Sail fabric is the most confounding question. There is unfortunately very little honest information out there about the technical specs of the many sail fabrics, and even many sailmakers don't know the actual facts and just make up used car quality sales pitches. This is all unfortunate because it is a technical question with factual answers and an independent tester could produce truly useful information, but it would be a lot of work and no one has the incentive to do it, so we are just left with salesmen waving their arms in the air with mostly bogus claims.
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Old 14-09-2021, 05:04   #5
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Re: Mainsail best design and rigging practices (non-roller furling)

For cruising I think it is really valuable to have three reef points with a fairly deep third reef. Some sailmakers, even ones I respect a lot, will advocate two reef points saying if conditions are strong enough to need the third reef then you really should be using a storm sail rather than subjecting your mainsail to abuse. The counter argument is twofold. First, as cruisers we sometimes drop to the third reef well before conditions demand it. For example if conditions call for second reef but we are offshore we will generally drop to the third reef before dark sacrificing some overnight speed in exchange for obviating the need to put in a reef in the dark if the wind strengthens. It is always easier to shake out a reef in lightening conditions than put one in in heavier seas. Secondly, if conditions are changing from second reef to third reef conditions do you really want to be up on deck trying to drop and stow your main and rig a storm sail, or would you rather just put in a reef.

If you have sufficient blocks, clutches, etc. separate tack and clew lines for all reef points led to the cockpit is the way to go. No need to leave the cockpit and much less friction than a single line system.

If you don't have enough blocks, clutches, etc. for separate lines for all of your tack points then I second the notion of using a strop with a clip. On our Tartan we only had enough hardware for lines on two tack points so used lines for the second and third reef tacks and a strop and clip for the first reef.

On the topping lift question I like having both a rigid, or gas strut, vang and topping lift. We mostly rely on the vang but love having the topping lift as it gets used for all sorts of other things such as winching me up the mast on the bosuns chair, holding up a sun shade, lifting batteries from the dock to the deck, etc. If you don't have a vang I don't think I'd add one but I certainly wouldn't remove one in favor of a topping lift.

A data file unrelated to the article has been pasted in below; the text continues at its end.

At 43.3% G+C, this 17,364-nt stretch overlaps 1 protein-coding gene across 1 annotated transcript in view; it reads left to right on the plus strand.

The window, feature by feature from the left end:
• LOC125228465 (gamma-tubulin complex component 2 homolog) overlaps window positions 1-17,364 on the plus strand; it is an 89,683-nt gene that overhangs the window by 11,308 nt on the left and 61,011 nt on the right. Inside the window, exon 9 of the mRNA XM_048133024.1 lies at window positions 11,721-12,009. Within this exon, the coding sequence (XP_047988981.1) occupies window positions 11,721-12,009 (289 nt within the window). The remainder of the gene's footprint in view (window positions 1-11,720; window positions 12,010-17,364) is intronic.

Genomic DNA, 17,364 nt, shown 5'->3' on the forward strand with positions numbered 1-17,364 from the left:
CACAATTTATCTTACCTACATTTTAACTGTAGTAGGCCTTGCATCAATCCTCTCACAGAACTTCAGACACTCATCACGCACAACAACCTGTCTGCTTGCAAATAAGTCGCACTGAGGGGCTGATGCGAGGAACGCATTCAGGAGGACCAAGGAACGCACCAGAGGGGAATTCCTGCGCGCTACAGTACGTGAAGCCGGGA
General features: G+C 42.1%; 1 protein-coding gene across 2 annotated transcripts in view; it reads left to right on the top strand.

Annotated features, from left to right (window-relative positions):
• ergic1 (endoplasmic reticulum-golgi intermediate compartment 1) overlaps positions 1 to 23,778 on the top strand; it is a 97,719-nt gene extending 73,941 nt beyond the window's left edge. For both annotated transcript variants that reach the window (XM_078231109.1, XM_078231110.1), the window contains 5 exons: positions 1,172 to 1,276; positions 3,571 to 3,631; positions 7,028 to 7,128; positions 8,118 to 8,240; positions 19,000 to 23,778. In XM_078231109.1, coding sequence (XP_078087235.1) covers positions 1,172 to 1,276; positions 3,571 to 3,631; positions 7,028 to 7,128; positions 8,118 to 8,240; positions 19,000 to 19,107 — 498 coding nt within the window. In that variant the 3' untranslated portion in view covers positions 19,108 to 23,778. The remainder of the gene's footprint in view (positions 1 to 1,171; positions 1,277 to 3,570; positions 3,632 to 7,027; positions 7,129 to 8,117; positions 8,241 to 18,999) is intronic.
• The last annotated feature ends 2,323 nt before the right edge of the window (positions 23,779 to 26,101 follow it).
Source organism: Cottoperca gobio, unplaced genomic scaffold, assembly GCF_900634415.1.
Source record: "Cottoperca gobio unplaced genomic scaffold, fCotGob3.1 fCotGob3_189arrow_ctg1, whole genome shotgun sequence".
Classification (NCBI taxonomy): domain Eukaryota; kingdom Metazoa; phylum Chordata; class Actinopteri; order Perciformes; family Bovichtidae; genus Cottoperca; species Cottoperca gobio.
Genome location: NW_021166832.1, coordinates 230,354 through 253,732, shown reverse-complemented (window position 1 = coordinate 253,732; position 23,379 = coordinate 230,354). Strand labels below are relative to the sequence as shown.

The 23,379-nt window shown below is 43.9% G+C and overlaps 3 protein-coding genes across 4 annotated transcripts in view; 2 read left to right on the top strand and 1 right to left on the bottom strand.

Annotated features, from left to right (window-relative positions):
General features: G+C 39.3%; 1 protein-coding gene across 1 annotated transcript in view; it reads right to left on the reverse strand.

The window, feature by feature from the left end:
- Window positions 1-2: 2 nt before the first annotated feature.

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Old 14-09-2021, 06:17   #6
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Re: Mainsail best design and rigging practices (non-roller furling)

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Originally Posted by dougweibel View Post
For cruising I think it is really valuable to have three reef points with a fairly deep third reef. Some sailmakers, even ones I respect a lot, will advocate two reef points saying if conditions are strong enough to need the third reef then you really should be using a storm sail rather than subjecting your mainsail to abuse. The counter argument is twofold.
Another approach is the one I inherited on my boat with only 2 reefs:
  • A 3rd reef that reduced the sail area quite a lot
  • a 1.5th reef which is deeper than the usual 1st reef but more shallow than the 2nd one.
If you're more into comfort cruising than into performance, the difference between the 1st and the 2nd reef aren't that great. Also in areas like the Alboran Sea in the Mediterranean, you either have too little wind (up to just right) or too much wind. Usually when the wind picks up so I can't use the full sails, I directly reef to the 2nd reef. Usually I'd have to reef again inside an hour anyway.

As a side note, the 2nd (and deepest reef) is placed just in such way, that the mainsail head is down at the level of the staysail forestay. This balances the main quite well with the staysail and makes a comfortable ride even in stronger winds. Seems the original owner knew what he was doing when he specced the rig back in the 80ies.

Another side note, I did a short back of the envelope calculation of the windage being bare-poled and having a try-sail. Turns out the boom with the flaked and tied down mainsail still has enough windage so a trysail isn't really necessary to complement the storm-jib.